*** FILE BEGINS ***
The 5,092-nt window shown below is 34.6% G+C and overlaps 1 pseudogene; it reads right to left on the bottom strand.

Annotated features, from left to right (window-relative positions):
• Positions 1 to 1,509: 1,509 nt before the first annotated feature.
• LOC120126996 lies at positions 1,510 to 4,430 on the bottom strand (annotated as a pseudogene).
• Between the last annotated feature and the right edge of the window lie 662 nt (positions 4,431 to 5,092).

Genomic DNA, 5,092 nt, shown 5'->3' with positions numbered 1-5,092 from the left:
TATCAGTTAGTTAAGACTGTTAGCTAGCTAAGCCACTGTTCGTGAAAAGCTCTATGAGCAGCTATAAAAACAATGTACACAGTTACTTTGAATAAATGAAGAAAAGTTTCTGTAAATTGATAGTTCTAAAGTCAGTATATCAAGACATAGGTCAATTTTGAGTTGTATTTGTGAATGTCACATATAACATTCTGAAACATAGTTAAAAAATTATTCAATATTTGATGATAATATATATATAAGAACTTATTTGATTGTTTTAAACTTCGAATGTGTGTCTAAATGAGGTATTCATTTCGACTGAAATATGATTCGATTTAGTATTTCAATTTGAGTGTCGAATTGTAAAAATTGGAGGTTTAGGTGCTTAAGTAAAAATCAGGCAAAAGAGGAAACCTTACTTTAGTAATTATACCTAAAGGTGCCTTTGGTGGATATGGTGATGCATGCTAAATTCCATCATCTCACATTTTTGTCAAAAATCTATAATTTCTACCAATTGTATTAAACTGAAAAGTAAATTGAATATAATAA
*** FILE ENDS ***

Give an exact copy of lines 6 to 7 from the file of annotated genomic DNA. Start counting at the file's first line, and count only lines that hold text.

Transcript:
Genomic DNA, 5,092 nt, shown 5'->3' with positions numbered 1-5,092 from the left:
TATCAGTTAGTTAAGACTGTTAGCTAGCTAAGCCACTGTTCGTGAAAAGCTCTATGAGCAGCTATAAAAACAATGTACACAGTTACTTTGAATAAATGAAGAAAAGTTTCTGTAAATTGATAGTTCTAAAGTCAGTATATCAAGACATAGGTCAATTTTGAGTTGTATTTGTGAATGTCACATATAACATTCTGAAACATAGTTAAAAAATTATTCAATATTTGATGATAATATATATATAAGAACTTATTTGATTGTTTTAAACTTCGAATGTGTGTCTAAATGAGGTATTCATTTCGACTGAAATATGATTCGATTTAGTATTTCAATTTGAGTGTCGAATTGTAAAAATTGGAGGTTTAGGTGCTTAAGTAAAAATCAGGCAAAAGAGGAAACCTTACTTTAGTAATTATACCTAAAGGTGCCTTTGGTGGATATGGTGATGCATGCTAAATTCCATCATCTCACATTTTTGTCAAAAATCTATAATTTCTACCAATTGTATTAAACTGAAAAGTAAATTGAATATAATAA